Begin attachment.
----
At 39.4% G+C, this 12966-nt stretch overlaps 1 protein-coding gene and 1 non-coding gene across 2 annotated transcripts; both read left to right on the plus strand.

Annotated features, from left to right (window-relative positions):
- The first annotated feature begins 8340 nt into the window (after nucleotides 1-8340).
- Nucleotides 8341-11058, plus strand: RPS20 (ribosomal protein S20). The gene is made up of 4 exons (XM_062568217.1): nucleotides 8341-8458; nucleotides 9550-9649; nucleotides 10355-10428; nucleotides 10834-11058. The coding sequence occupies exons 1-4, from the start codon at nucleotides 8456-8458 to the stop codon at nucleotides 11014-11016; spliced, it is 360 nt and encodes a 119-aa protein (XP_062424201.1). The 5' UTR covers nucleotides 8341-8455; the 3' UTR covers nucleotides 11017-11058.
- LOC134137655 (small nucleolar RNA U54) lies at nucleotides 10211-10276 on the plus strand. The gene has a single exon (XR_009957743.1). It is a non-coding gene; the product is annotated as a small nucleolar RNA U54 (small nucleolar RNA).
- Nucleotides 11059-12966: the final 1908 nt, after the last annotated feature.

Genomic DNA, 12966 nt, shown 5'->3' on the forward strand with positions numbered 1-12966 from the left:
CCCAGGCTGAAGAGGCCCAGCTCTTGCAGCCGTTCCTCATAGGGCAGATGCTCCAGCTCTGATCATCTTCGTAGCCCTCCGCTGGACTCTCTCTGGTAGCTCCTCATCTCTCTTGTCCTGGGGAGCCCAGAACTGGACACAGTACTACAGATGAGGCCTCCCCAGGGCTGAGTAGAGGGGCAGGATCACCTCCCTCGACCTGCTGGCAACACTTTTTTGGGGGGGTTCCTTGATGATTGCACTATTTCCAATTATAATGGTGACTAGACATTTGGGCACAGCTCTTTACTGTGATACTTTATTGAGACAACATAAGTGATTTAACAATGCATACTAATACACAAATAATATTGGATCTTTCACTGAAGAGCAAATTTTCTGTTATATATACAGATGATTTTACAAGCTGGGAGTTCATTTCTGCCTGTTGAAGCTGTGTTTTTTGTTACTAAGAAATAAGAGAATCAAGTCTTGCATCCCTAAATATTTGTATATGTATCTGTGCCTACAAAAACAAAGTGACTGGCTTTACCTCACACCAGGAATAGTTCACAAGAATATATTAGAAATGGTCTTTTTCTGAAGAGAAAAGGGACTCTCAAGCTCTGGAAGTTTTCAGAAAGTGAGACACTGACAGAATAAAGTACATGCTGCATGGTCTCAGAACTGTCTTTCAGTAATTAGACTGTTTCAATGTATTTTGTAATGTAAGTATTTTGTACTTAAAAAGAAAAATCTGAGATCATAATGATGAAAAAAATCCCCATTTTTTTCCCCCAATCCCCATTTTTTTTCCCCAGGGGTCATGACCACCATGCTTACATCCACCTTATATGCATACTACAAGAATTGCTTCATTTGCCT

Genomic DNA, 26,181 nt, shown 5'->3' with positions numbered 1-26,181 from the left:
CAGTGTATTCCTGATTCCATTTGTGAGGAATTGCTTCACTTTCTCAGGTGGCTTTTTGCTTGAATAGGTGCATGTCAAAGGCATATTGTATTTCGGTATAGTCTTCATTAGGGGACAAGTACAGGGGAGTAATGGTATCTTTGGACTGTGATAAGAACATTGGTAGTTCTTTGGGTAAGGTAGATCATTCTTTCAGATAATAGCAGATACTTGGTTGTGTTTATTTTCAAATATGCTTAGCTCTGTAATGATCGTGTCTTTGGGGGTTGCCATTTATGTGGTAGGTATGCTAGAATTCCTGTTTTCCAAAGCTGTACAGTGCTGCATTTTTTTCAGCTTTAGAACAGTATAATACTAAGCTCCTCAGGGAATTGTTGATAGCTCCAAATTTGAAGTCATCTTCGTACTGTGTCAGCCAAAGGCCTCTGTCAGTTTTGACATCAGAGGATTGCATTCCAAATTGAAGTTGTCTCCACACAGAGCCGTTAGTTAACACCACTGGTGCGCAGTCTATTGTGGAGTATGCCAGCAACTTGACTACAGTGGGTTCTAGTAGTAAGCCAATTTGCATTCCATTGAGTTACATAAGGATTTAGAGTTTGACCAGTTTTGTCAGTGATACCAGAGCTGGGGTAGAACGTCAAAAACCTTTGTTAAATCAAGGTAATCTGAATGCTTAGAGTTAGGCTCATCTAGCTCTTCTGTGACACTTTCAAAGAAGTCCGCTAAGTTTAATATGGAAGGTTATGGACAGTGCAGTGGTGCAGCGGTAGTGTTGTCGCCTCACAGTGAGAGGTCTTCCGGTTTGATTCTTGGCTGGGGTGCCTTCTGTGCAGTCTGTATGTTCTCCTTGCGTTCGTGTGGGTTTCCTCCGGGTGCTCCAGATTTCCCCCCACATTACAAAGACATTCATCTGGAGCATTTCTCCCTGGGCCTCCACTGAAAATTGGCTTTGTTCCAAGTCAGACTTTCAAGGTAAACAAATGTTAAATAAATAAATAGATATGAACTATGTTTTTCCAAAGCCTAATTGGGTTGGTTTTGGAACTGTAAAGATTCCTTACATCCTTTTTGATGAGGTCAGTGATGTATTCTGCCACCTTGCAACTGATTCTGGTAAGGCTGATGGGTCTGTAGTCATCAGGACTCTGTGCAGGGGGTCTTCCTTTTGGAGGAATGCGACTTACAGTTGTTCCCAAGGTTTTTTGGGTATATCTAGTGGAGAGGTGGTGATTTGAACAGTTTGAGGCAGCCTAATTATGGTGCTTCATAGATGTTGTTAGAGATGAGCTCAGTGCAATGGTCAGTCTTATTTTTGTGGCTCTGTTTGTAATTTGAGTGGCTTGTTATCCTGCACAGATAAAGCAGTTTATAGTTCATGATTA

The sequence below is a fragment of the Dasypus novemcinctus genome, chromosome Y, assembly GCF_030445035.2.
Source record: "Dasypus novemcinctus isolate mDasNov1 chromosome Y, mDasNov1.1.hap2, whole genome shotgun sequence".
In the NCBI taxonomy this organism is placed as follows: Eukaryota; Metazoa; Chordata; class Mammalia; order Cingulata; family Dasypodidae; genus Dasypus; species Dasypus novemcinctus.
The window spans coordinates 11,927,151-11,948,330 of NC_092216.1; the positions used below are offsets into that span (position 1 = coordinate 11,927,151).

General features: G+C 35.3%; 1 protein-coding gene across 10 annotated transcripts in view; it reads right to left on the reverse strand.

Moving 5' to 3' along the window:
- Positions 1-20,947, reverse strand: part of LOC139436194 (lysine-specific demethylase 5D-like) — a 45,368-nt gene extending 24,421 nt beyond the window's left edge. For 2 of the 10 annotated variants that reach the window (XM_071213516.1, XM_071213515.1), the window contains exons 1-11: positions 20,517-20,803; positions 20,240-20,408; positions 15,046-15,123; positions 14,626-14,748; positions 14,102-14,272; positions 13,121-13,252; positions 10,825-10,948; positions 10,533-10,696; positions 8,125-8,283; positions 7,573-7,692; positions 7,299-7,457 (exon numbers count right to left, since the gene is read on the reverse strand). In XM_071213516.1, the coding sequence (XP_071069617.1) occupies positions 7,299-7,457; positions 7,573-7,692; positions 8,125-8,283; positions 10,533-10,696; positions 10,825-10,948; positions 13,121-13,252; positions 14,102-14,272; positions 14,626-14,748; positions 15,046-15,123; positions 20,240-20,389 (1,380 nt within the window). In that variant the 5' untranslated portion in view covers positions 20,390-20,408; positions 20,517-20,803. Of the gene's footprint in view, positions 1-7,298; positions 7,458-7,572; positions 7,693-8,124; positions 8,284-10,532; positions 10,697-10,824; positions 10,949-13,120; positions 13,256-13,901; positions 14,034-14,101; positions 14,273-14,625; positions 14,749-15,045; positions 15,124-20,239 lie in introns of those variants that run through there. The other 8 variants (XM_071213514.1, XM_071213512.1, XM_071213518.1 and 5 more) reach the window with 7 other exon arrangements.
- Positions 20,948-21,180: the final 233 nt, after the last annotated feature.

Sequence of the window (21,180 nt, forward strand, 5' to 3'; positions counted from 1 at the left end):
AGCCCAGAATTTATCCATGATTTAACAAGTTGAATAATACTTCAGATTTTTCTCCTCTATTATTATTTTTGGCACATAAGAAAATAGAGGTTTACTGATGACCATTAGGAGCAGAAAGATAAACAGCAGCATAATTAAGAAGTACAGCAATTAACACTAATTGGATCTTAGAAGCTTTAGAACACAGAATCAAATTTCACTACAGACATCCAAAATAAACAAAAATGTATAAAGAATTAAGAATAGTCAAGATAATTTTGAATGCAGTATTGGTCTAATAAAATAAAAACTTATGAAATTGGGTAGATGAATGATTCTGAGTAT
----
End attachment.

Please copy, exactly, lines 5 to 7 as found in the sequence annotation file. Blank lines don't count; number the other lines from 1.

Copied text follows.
- LOC134137655 (small nucleolar RNA U54) lies at nucleotides 10211-10276 on the plus strand. The gene has a single exon (XR_009957743.1). It is a non-coding gene; the product is annotated as a small nucleolar RNA U54 (small nucleolar RNA).
- Nucleotides 11059-12966: the final 1908 nt, after the last annotated feature.

Genomic DNA, 12966 nt, shown 5'->3' on the forward strand with positions numbered 1-12966 from the left: